The first month of 2018 ushered in a flurry of new developments on the U.S. sanctions front which will impact U.S. companies doing business in Russia. On January 29, 2018, the U.S. Treasury Department submitted a series of reports1 to Congress as required by Section 241 of the Countering America's Adversaries Through Sanctions Act ("CAATSA")2, including a list identifying senior Russian political figures, oligarchs and entities that play a significant role in the Russian economy and Vladimir Putin's inner circle – it is possible that such parties may be targeted by U.S. sanctions in the near future under the CCATSA. The Treasury Department's reports also coincided with President Trump's recent decision not to impose retaliatory sanctions against parties dealing with Russian defense or intelligence sector entities, as well as the entry into force of expanded Directive 4 under Executive Order 13662 as mandated by the CAATSA.3 This article summarizes these key events and urges U.S. companies and their foreign affiliates doing business in Russia to stay vigilant as new developments arise.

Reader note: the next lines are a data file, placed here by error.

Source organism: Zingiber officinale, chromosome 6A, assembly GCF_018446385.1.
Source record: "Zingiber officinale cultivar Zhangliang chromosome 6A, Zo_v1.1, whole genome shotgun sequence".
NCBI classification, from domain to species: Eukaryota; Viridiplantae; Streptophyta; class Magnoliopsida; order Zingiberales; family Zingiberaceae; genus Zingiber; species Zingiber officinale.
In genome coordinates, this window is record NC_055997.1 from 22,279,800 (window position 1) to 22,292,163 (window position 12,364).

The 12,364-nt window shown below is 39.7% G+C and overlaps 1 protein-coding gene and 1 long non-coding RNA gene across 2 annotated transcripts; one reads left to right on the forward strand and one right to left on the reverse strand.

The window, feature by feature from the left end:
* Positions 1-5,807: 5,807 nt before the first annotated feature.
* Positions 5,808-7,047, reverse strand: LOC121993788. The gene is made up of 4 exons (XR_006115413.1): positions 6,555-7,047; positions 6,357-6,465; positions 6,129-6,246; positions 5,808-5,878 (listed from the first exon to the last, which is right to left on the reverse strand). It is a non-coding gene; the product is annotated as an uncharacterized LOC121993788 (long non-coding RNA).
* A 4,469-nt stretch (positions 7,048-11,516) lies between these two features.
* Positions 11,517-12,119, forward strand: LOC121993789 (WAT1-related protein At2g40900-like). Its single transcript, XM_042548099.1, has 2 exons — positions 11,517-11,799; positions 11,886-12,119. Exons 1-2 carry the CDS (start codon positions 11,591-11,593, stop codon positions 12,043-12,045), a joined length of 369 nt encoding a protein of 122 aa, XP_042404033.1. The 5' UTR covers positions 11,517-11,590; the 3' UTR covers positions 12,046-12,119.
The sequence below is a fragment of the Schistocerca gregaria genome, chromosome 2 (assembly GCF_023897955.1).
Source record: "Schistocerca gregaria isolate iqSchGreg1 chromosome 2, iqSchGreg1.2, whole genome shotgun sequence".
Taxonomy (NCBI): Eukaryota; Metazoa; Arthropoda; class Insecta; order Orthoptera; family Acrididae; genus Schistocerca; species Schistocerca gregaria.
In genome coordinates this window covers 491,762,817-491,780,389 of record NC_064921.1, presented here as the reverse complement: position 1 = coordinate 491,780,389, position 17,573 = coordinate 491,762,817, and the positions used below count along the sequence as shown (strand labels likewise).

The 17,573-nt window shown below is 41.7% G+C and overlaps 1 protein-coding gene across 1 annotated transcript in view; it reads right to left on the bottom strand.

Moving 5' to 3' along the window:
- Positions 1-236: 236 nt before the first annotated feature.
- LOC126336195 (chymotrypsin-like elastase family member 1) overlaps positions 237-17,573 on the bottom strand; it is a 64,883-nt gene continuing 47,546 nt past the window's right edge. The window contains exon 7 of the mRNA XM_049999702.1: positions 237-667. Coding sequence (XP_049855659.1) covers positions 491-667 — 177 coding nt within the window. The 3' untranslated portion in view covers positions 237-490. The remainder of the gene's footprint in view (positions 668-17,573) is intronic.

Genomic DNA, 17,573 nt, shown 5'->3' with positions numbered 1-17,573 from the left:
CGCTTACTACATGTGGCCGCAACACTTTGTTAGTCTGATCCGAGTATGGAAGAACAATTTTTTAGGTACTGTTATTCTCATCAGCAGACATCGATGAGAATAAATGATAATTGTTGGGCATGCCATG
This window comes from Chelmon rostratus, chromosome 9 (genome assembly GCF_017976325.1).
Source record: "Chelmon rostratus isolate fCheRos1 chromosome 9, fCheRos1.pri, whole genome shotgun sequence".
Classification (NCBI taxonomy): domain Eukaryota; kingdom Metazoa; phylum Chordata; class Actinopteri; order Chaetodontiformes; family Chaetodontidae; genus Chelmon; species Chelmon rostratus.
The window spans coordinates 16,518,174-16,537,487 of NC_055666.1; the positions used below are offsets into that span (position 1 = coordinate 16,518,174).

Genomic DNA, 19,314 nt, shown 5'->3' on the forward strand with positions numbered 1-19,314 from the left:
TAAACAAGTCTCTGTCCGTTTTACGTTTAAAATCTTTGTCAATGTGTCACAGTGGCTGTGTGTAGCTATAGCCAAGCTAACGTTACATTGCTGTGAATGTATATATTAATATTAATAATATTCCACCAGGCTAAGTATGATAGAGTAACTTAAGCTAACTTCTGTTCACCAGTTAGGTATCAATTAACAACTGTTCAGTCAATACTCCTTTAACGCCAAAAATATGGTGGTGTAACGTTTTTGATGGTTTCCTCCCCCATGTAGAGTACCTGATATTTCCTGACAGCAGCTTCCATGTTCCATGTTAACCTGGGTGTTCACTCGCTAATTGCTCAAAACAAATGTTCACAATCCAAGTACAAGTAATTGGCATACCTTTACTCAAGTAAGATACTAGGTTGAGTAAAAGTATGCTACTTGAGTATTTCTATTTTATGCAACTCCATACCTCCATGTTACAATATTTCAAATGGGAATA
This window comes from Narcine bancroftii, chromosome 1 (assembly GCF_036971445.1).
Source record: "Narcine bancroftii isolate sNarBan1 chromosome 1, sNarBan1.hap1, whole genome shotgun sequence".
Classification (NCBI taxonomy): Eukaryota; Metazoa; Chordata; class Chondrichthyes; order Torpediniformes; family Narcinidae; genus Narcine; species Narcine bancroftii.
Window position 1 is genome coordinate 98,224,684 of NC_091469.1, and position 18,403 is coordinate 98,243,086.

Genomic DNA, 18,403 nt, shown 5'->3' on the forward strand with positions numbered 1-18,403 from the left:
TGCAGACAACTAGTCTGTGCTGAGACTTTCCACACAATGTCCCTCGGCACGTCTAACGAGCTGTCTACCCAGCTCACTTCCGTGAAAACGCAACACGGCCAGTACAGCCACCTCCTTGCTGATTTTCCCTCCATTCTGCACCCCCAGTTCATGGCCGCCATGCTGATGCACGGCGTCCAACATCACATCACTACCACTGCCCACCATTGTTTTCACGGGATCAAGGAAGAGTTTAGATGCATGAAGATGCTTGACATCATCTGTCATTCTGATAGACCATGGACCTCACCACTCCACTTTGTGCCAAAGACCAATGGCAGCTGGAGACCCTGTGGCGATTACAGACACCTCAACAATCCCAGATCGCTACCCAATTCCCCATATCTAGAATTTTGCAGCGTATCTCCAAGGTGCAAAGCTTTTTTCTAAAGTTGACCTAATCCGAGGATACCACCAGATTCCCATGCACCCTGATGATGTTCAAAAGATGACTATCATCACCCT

1. Section 241 of the CAATSA & the Treasury Department's Report